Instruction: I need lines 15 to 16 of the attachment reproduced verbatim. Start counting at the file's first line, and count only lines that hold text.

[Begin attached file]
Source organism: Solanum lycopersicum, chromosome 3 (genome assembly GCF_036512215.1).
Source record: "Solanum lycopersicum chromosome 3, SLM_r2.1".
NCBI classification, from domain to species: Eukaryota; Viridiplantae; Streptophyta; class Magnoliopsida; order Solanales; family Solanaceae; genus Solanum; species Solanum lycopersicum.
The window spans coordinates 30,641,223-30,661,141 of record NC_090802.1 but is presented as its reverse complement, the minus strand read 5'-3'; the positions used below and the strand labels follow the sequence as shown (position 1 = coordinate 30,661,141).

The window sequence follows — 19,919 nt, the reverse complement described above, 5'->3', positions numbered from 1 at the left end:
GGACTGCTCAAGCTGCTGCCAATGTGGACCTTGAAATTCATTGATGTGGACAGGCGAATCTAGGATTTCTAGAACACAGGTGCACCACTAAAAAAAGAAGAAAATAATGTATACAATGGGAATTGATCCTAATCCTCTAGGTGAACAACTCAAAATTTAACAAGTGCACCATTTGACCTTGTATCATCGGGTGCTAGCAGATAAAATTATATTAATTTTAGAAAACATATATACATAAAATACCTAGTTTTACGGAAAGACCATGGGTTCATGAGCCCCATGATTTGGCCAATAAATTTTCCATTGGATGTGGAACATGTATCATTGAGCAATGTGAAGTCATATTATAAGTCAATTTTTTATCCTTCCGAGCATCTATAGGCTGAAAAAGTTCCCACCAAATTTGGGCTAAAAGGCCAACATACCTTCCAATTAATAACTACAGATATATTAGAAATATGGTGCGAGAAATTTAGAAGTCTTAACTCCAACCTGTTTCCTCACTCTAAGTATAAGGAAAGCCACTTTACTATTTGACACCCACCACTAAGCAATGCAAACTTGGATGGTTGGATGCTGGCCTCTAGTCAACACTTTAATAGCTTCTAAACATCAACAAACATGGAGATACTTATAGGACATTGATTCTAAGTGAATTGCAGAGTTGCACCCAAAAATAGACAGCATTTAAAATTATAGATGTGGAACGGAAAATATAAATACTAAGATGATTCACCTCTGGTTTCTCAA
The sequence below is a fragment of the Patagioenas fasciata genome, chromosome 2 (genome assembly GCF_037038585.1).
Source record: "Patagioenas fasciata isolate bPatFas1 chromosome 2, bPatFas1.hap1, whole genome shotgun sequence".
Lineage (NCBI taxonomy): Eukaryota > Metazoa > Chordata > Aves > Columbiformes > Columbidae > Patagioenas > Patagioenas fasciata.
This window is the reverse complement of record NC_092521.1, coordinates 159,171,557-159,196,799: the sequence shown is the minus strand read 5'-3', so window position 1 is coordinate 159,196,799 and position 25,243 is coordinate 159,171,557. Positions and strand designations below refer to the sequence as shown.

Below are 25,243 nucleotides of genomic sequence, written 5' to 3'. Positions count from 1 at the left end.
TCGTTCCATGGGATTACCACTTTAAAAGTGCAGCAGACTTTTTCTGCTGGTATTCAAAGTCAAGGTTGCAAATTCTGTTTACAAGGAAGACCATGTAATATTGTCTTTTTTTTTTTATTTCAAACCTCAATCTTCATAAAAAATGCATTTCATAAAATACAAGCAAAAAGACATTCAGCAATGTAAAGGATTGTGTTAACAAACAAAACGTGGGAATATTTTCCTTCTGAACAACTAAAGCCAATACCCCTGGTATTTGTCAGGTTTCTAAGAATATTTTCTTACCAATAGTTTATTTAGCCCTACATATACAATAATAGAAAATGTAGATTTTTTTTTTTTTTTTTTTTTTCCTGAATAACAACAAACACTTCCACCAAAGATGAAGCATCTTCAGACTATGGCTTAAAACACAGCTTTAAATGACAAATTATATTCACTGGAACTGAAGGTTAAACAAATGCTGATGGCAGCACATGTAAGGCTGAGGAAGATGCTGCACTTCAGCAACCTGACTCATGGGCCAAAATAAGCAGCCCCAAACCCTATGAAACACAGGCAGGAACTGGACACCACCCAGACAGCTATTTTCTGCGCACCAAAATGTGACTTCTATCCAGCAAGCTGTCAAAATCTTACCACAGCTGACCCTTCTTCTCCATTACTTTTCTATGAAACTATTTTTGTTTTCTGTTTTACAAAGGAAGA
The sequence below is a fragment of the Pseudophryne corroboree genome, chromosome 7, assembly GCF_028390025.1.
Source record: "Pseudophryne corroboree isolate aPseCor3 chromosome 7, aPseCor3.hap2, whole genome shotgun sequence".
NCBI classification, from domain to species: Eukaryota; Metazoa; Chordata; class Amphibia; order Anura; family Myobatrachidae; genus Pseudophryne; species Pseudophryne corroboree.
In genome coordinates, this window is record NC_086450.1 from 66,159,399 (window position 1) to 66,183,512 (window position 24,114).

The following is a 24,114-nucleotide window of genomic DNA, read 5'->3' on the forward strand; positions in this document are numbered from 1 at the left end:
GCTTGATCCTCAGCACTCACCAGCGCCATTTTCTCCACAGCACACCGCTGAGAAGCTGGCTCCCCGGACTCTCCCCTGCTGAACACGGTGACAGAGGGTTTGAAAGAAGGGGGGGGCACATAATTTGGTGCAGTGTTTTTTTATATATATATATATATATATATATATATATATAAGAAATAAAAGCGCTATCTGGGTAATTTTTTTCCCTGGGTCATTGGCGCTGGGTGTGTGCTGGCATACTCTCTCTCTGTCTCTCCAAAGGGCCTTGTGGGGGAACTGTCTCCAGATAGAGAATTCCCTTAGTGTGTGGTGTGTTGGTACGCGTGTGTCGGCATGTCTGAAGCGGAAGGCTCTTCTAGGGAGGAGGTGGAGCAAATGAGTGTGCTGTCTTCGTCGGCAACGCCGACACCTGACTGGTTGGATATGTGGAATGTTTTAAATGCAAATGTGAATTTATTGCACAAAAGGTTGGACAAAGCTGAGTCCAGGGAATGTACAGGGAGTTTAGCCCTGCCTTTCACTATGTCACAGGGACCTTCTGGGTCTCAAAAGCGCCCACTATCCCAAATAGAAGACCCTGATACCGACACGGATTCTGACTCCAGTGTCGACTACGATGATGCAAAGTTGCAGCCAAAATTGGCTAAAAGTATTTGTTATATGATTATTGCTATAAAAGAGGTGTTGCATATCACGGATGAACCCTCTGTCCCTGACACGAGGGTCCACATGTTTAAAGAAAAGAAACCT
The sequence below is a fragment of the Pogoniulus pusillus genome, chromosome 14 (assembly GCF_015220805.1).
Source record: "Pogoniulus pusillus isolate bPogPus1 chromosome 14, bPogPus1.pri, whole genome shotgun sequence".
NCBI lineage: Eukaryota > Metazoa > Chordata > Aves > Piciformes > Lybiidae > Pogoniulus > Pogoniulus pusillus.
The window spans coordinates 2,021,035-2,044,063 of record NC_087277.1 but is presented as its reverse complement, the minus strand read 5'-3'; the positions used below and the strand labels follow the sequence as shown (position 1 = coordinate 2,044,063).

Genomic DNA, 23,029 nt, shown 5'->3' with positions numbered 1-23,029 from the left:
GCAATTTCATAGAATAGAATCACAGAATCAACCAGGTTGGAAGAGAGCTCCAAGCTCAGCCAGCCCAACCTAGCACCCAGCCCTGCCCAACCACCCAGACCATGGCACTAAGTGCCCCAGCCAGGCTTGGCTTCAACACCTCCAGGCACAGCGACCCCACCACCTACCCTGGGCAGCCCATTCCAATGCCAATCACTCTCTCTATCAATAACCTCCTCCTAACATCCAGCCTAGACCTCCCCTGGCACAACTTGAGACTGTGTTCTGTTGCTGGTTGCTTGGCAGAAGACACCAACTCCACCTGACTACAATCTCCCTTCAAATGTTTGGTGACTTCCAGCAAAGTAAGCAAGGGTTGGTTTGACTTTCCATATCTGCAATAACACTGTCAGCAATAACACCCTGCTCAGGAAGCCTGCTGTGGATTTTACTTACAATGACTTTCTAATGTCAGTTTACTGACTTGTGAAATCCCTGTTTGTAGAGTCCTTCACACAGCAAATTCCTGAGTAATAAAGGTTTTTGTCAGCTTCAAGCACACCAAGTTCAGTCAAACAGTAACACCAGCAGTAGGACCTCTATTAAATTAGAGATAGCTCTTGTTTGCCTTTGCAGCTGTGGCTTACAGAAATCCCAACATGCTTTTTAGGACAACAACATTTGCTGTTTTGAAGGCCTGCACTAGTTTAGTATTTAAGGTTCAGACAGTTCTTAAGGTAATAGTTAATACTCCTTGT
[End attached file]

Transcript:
NCBI classification, from domain to species: Eukaryota; Metazoa; Chordata; class Amphibia; order Anura; family Myobatrachidae; genus Pseudophryne; species Pseudophryne corroboree.
In genome coordinates, this window is record NC_086450.1 from 66,159,399 (window position 1) to 66,183,512 (window position 24,114).